Seagram fails in bid to bring Ovitz to MCA


Hollywood's most closely watched deal ended up on the cutting-room floor yesterday as negotiations for Michael Ovitz to become head of the entertainment giant MCA Inc. unexpectedly collapsed.

The end of the talks scuttled plans by Seagram Co.'s president, Edgar Bronfman Jr., to give Mr. Ovitz, chairman of the Creative Artists Agency, the reins of MCA, which Seagram now controls.

Mr. Ovitz, who wields enormous clout in Hollywood as the top deal maker in the movie business, had been seeking about $250 million in compensation and equity from Seagram in return for agreeing to give up his majority stake in the talent agency and run MCA, individuals involved in the negotiations said.

Seagram yesterday completed the $5.7 billion purchase of an 80 percent stake in MCA from Matsushita Electric Industrial Co., the Japanese electronics concern that acquired MCA five years ago but never mastered Hollywood's intricate byways. In addition to the Universal Pictures movie studio, MCA owns major record labels and runs two successful theme parks in Orlando, Fla., and Los Angeles.

Both sides declined to comment yesterday on the collapse of a deal that Mr. Bronfman, at least, felt was close to completion as recently as Sunday afternoon, according to people familiar with the negotiations. But it was only fitting, since neither Mr. Bronfman nor Mr. Ovitz had ever officially acknowledged what had become one of the longest and most publicized mating dances Hollywood had ever seen.

While there were hints of trouble last week, the news of the break down of the talks came as a surprise to many when Mr. Ovitz, at a regularly scheduled Creative Artists staff meeting at 9:30 a.m. in Los Angeles, announced that he would be staying at the agency. Members of the staff broke into applause, said one who attended the meeting.

In the end, people in Seagram's camp said, Mr. Bronfman, the 39-year-old scion of the family that founded the Seagram liquor business, concluded that Mr. Ovitz's relentless demands for money and unfettered independence were simply too onerous to accept.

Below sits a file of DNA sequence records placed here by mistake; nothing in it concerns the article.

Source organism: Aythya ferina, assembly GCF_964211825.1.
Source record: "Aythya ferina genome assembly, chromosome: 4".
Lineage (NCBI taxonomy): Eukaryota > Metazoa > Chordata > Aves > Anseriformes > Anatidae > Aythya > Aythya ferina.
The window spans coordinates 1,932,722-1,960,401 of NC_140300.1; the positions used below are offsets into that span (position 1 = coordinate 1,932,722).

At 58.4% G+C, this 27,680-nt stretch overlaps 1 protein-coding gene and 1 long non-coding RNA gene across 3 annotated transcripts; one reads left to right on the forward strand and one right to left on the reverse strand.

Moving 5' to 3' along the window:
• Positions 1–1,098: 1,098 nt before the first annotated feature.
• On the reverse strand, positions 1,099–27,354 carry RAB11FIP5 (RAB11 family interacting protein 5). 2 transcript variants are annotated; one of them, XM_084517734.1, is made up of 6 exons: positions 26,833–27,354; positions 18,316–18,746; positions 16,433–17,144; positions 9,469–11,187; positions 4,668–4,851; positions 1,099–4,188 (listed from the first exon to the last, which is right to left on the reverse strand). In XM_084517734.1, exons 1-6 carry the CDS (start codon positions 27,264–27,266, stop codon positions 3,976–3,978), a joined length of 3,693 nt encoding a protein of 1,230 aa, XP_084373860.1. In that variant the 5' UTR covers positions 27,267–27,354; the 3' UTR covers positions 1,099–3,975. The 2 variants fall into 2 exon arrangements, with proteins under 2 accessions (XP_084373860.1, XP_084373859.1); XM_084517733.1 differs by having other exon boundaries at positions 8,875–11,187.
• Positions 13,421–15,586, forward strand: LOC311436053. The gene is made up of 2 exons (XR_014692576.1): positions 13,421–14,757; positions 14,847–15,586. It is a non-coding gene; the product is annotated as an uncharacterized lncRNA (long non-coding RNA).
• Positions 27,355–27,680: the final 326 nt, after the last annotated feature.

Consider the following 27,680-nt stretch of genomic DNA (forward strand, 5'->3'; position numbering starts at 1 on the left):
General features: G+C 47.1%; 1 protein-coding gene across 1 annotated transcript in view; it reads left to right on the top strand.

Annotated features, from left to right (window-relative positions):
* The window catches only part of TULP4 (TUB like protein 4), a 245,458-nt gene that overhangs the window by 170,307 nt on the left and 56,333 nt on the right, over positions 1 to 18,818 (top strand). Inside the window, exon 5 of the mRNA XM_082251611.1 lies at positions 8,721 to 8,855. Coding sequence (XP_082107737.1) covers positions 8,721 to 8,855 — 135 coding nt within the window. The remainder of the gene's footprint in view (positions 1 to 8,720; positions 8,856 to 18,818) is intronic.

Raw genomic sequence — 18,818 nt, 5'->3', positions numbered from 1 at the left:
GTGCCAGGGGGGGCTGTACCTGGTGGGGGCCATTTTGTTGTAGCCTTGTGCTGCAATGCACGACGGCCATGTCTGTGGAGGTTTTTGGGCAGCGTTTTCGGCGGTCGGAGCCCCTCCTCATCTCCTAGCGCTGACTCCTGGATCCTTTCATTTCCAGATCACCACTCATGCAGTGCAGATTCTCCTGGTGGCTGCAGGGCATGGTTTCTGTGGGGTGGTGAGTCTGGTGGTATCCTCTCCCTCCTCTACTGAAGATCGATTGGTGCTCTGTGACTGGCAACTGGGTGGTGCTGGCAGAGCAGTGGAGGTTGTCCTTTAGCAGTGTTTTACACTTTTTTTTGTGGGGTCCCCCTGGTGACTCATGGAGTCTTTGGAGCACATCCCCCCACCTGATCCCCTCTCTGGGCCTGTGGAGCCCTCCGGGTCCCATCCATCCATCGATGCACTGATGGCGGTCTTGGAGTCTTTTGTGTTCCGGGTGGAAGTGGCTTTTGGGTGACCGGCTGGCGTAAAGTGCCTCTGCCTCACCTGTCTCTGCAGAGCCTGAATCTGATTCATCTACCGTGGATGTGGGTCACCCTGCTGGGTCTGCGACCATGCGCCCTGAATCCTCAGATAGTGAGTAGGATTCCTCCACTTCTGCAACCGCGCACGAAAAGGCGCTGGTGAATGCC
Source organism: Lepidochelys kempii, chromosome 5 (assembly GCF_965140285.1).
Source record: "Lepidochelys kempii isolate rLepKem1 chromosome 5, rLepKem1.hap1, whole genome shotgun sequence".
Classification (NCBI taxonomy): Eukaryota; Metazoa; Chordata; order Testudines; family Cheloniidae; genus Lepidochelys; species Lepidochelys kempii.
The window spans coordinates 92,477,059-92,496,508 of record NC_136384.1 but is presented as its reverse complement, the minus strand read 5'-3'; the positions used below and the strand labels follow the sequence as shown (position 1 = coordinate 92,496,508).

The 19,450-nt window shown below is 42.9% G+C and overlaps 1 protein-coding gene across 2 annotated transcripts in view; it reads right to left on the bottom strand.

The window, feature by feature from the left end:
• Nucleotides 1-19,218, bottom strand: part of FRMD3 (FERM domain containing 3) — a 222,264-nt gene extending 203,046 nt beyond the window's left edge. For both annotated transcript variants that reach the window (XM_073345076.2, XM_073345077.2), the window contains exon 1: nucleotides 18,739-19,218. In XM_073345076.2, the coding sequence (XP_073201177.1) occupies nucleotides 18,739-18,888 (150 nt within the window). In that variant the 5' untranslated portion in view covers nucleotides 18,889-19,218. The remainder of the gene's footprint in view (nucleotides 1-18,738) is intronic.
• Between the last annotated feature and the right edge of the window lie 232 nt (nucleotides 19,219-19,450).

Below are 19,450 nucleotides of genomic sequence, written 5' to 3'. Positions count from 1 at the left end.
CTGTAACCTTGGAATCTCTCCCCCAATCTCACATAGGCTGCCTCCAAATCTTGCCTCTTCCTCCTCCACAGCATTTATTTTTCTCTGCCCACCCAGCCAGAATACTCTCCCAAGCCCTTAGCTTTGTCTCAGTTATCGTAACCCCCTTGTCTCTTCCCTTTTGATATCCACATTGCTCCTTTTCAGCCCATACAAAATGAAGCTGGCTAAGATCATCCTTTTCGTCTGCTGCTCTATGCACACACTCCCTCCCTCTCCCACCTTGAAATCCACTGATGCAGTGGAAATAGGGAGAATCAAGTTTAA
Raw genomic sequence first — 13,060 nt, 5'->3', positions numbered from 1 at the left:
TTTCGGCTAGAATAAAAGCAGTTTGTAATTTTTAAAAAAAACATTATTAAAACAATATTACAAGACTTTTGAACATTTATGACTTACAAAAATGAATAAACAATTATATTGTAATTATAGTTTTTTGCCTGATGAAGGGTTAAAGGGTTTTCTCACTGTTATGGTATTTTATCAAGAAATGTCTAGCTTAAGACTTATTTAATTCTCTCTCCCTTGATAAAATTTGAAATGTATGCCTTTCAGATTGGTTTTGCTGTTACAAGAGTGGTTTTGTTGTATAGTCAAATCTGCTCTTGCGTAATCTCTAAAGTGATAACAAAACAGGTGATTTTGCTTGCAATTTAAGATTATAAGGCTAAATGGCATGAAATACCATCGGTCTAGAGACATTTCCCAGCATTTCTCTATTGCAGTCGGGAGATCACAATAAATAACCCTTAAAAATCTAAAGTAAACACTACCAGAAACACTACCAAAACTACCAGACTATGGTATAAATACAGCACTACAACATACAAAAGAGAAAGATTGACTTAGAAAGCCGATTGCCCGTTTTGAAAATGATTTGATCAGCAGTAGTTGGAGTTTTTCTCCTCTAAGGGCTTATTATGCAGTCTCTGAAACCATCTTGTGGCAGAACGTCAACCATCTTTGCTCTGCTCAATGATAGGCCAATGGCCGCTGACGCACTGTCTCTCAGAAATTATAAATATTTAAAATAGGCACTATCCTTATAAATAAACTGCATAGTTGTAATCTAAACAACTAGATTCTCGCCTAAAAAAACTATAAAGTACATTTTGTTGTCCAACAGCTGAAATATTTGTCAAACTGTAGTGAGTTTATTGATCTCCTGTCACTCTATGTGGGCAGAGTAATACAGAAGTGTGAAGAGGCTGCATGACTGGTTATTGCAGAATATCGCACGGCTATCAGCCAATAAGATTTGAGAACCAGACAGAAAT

On Mr. Ovitz's behalf, an executive close to Creative Artists said, Mr. Ovitz finally decided that he was unprepared to give up the autonomy he enjoyed as owner and chairman of the agency.

The question now is what Seagram will do. Mr. Bronfman sold a huge Seagram stake in E.I. du Pont de Nemours & Co., to raise cash for a gamble that he could succeed in the risky movie and entertainment business where so many other outsiders failed.

Several Hollywood executives said that the loss of Mr. Ovitz was a significant setback for Mr. Bronfman, who needs to assure stable management at MCA.

For now, one person close to Mr. Bronfman said, he plans to play a more active role in MCA, keeping Sidney J. Sheinberg as president and other top managers. But he is expected to resume the search for someone else to run the company.

The leading candidate, officials said yesterday, is Terry S. Semel, the co-chairman of Warner Brothers, the movie studio owned by Time Warner. Mr. Semel, who did not return phone calls yesterday, has a contract at Warner Brothers but, according to one person close to that company, the contract could be broken in December if Mr. Semel.

On the New York Stock Exchange, Seagram's stock fell only 50 cents, to close at $30 a share, indicating that investors hoped that the company could find a suitable replacement.

Some analysts suggested that Mr. Bronfman was wise to avoid a potential debacle similar to the one at Sony Corp. after it spent several hundred millions of dollars to hire the producers Peter Guber and Jon Peters to run Columbia Pictures but whose tenure proved disappointing.

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